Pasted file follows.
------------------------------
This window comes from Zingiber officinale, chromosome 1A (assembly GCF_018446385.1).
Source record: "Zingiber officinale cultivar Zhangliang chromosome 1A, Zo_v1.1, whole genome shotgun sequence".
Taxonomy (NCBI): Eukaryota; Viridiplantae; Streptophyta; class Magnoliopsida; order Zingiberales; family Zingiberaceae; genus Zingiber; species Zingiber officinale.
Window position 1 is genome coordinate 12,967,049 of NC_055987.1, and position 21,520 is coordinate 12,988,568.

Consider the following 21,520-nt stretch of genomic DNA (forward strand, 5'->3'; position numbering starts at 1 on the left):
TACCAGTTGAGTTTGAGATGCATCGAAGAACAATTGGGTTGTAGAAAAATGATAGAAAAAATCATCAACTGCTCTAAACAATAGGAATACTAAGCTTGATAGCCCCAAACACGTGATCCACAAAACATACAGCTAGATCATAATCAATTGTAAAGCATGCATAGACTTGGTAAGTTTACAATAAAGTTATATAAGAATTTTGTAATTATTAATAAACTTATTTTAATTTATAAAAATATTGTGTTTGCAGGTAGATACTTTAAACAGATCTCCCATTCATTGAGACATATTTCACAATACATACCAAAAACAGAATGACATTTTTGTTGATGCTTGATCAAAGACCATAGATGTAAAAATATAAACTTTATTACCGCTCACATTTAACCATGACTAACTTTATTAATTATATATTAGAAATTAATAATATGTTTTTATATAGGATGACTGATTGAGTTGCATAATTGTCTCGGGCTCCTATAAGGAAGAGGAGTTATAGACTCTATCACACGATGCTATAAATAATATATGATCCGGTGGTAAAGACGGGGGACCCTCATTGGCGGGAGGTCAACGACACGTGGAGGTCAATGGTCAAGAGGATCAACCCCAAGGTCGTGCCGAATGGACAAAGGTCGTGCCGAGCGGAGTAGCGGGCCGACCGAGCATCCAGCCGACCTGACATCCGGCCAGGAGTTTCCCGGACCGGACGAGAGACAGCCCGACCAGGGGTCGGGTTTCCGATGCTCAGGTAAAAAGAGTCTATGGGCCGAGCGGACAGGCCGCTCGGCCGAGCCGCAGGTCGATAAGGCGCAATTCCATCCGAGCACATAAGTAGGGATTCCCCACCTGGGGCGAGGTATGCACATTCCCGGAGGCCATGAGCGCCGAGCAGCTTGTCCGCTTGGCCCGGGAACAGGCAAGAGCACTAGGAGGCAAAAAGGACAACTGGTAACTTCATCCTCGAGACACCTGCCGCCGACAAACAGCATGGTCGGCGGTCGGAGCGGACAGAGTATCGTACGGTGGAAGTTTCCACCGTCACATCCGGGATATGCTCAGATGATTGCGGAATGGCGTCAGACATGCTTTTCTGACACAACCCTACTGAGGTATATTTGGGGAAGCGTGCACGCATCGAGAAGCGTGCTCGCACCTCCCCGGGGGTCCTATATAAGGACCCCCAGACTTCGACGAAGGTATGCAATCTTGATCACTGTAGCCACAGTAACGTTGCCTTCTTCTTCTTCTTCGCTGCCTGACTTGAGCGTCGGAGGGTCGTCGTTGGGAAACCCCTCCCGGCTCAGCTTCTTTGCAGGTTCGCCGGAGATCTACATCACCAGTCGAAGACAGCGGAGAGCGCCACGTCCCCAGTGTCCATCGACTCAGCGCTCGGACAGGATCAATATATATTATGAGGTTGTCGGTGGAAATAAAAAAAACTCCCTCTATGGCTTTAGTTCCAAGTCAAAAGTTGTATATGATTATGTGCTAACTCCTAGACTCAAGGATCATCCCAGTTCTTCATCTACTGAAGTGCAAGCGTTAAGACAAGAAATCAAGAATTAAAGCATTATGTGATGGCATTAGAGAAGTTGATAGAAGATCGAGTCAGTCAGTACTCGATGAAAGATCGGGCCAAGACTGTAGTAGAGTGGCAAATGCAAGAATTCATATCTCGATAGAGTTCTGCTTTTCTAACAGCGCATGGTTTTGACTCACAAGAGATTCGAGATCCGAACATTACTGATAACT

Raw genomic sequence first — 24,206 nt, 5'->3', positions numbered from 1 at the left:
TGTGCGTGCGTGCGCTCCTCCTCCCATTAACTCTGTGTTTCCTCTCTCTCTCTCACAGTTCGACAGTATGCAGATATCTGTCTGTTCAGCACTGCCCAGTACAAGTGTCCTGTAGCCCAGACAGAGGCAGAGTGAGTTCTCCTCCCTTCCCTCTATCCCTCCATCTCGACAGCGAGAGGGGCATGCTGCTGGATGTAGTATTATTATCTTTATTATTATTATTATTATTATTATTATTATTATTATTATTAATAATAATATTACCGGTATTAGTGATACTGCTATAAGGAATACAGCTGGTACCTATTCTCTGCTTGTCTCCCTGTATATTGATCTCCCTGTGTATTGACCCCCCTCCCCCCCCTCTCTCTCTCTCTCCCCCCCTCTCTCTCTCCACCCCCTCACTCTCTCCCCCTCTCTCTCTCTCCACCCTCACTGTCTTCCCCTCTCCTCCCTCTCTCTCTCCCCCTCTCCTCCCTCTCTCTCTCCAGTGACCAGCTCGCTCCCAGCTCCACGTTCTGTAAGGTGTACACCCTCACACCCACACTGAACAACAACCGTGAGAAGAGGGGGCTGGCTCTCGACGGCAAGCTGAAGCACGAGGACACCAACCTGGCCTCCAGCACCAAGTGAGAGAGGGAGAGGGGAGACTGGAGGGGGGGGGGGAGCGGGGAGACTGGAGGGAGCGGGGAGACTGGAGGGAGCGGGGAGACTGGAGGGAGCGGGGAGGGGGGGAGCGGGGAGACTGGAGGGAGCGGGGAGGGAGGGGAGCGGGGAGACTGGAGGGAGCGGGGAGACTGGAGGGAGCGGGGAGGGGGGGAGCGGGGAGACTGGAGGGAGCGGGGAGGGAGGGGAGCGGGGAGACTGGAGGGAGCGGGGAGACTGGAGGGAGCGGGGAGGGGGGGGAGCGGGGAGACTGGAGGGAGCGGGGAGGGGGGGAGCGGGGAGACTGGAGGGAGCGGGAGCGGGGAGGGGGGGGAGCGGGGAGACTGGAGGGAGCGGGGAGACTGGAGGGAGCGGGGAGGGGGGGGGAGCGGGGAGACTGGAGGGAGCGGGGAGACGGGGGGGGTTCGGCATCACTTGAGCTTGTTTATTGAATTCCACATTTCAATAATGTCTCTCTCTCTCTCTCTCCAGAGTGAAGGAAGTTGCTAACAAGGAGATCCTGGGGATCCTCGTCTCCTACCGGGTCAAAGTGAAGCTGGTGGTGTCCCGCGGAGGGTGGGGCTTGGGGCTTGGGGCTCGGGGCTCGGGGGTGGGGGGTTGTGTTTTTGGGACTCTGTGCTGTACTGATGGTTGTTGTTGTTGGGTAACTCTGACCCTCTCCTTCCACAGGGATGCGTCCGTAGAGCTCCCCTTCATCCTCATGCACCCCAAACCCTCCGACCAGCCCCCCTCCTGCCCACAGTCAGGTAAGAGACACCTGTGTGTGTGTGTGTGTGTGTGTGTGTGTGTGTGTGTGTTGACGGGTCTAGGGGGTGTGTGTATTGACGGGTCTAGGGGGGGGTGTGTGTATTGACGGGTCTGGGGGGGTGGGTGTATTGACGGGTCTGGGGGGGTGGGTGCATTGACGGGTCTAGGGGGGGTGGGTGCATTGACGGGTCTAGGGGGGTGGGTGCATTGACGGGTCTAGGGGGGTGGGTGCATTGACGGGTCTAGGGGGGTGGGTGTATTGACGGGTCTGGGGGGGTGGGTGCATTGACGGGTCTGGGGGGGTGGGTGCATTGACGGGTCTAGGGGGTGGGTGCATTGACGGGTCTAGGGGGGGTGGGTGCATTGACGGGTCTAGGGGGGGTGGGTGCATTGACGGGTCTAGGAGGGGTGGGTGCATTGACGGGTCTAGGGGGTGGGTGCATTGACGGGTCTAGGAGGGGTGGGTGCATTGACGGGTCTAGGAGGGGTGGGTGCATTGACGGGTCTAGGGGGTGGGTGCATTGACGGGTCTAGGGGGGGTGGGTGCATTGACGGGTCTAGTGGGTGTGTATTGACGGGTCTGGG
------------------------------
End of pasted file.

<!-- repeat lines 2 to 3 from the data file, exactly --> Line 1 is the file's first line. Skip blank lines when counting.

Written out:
Source record: "Zingiber officinale cultivar Zhangliang chromosome 1A, Zo_v1.1, whole genome shotgun sequence".
Taxonomy (NCBI): Eukaryota; Viridiplantae; Streptophyta; class Magnoliopsida; order Zingiberales; family Zingiberaceae; genus Zingiber; species Zingiber officinale.